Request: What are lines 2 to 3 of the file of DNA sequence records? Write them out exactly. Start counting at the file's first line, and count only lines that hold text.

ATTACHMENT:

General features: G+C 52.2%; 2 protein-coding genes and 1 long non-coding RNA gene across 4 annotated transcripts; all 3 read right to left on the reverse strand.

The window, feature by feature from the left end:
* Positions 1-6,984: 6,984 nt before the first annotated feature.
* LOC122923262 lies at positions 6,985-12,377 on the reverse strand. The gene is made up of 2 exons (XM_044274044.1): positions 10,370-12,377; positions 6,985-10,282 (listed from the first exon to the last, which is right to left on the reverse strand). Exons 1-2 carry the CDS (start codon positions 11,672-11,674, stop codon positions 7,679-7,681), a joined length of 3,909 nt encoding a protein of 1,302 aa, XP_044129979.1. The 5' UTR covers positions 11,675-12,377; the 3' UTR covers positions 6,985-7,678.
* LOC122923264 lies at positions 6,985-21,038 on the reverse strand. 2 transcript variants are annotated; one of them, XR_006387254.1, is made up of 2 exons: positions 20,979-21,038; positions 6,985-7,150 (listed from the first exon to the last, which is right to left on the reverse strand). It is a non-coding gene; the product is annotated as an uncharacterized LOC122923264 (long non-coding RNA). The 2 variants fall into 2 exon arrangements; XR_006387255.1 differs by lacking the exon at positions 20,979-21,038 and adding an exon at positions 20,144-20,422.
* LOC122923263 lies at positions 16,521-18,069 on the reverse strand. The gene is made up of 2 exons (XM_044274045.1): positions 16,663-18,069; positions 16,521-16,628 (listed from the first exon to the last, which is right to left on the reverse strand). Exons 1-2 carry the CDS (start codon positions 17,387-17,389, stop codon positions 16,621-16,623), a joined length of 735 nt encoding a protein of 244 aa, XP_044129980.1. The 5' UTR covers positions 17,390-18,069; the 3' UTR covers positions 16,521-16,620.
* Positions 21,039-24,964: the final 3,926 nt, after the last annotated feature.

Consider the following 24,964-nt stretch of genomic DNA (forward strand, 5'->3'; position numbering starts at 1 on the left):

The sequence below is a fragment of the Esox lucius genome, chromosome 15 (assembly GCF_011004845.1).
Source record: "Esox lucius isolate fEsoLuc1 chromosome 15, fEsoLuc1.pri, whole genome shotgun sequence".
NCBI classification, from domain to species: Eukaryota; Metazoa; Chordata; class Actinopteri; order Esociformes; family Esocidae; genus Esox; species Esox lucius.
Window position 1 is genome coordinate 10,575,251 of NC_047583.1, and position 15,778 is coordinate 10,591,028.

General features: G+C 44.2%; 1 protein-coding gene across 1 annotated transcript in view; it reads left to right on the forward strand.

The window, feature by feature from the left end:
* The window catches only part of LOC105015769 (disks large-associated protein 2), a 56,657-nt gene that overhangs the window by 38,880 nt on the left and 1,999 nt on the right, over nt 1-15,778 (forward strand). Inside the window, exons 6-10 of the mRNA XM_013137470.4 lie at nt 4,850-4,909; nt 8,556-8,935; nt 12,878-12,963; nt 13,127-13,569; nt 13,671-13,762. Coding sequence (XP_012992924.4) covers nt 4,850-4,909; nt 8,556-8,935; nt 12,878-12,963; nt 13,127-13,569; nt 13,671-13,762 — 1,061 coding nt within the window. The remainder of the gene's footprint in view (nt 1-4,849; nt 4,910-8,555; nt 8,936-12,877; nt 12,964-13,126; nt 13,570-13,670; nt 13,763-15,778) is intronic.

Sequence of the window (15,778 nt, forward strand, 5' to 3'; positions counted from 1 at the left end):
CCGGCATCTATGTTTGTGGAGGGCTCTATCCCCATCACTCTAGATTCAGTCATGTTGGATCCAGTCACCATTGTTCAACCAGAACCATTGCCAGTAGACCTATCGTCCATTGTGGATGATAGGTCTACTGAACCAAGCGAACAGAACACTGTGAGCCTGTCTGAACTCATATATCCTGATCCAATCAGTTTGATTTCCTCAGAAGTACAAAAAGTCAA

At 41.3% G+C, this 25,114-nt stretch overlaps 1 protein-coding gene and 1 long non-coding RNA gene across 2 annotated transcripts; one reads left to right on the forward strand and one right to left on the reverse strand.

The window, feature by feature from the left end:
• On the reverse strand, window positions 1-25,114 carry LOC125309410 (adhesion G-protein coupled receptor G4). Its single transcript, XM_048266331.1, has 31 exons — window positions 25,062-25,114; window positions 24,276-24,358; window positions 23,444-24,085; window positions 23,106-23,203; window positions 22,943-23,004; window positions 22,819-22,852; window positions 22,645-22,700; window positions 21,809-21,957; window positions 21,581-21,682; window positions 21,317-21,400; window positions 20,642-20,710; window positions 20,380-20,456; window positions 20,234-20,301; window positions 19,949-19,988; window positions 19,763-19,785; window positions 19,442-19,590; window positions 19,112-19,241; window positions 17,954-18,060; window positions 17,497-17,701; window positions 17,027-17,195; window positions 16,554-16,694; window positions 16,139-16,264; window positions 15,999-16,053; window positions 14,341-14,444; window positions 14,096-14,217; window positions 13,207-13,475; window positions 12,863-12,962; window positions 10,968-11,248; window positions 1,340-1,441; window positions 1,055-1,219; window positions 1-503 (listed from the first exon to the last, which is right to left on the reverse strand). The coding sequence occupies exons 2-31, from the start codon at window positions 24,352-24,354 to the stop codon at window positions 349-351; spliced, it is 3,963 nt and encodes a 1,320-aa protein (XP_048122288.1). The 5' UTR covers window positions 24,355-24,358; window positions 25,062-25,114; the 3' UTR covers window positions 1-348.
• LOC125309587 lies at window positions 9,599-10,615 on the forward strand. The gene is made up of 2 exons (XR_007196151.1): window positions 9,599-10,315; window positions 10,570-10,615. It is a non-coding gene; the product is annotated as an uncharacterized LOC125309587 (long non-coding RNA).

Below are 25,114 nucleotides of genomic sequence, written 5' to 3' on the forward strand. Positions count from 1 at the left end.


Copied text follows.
The window, feature by feature from the left end:
* Positions 1-6,984: 6,984 nt before the first annotated feature.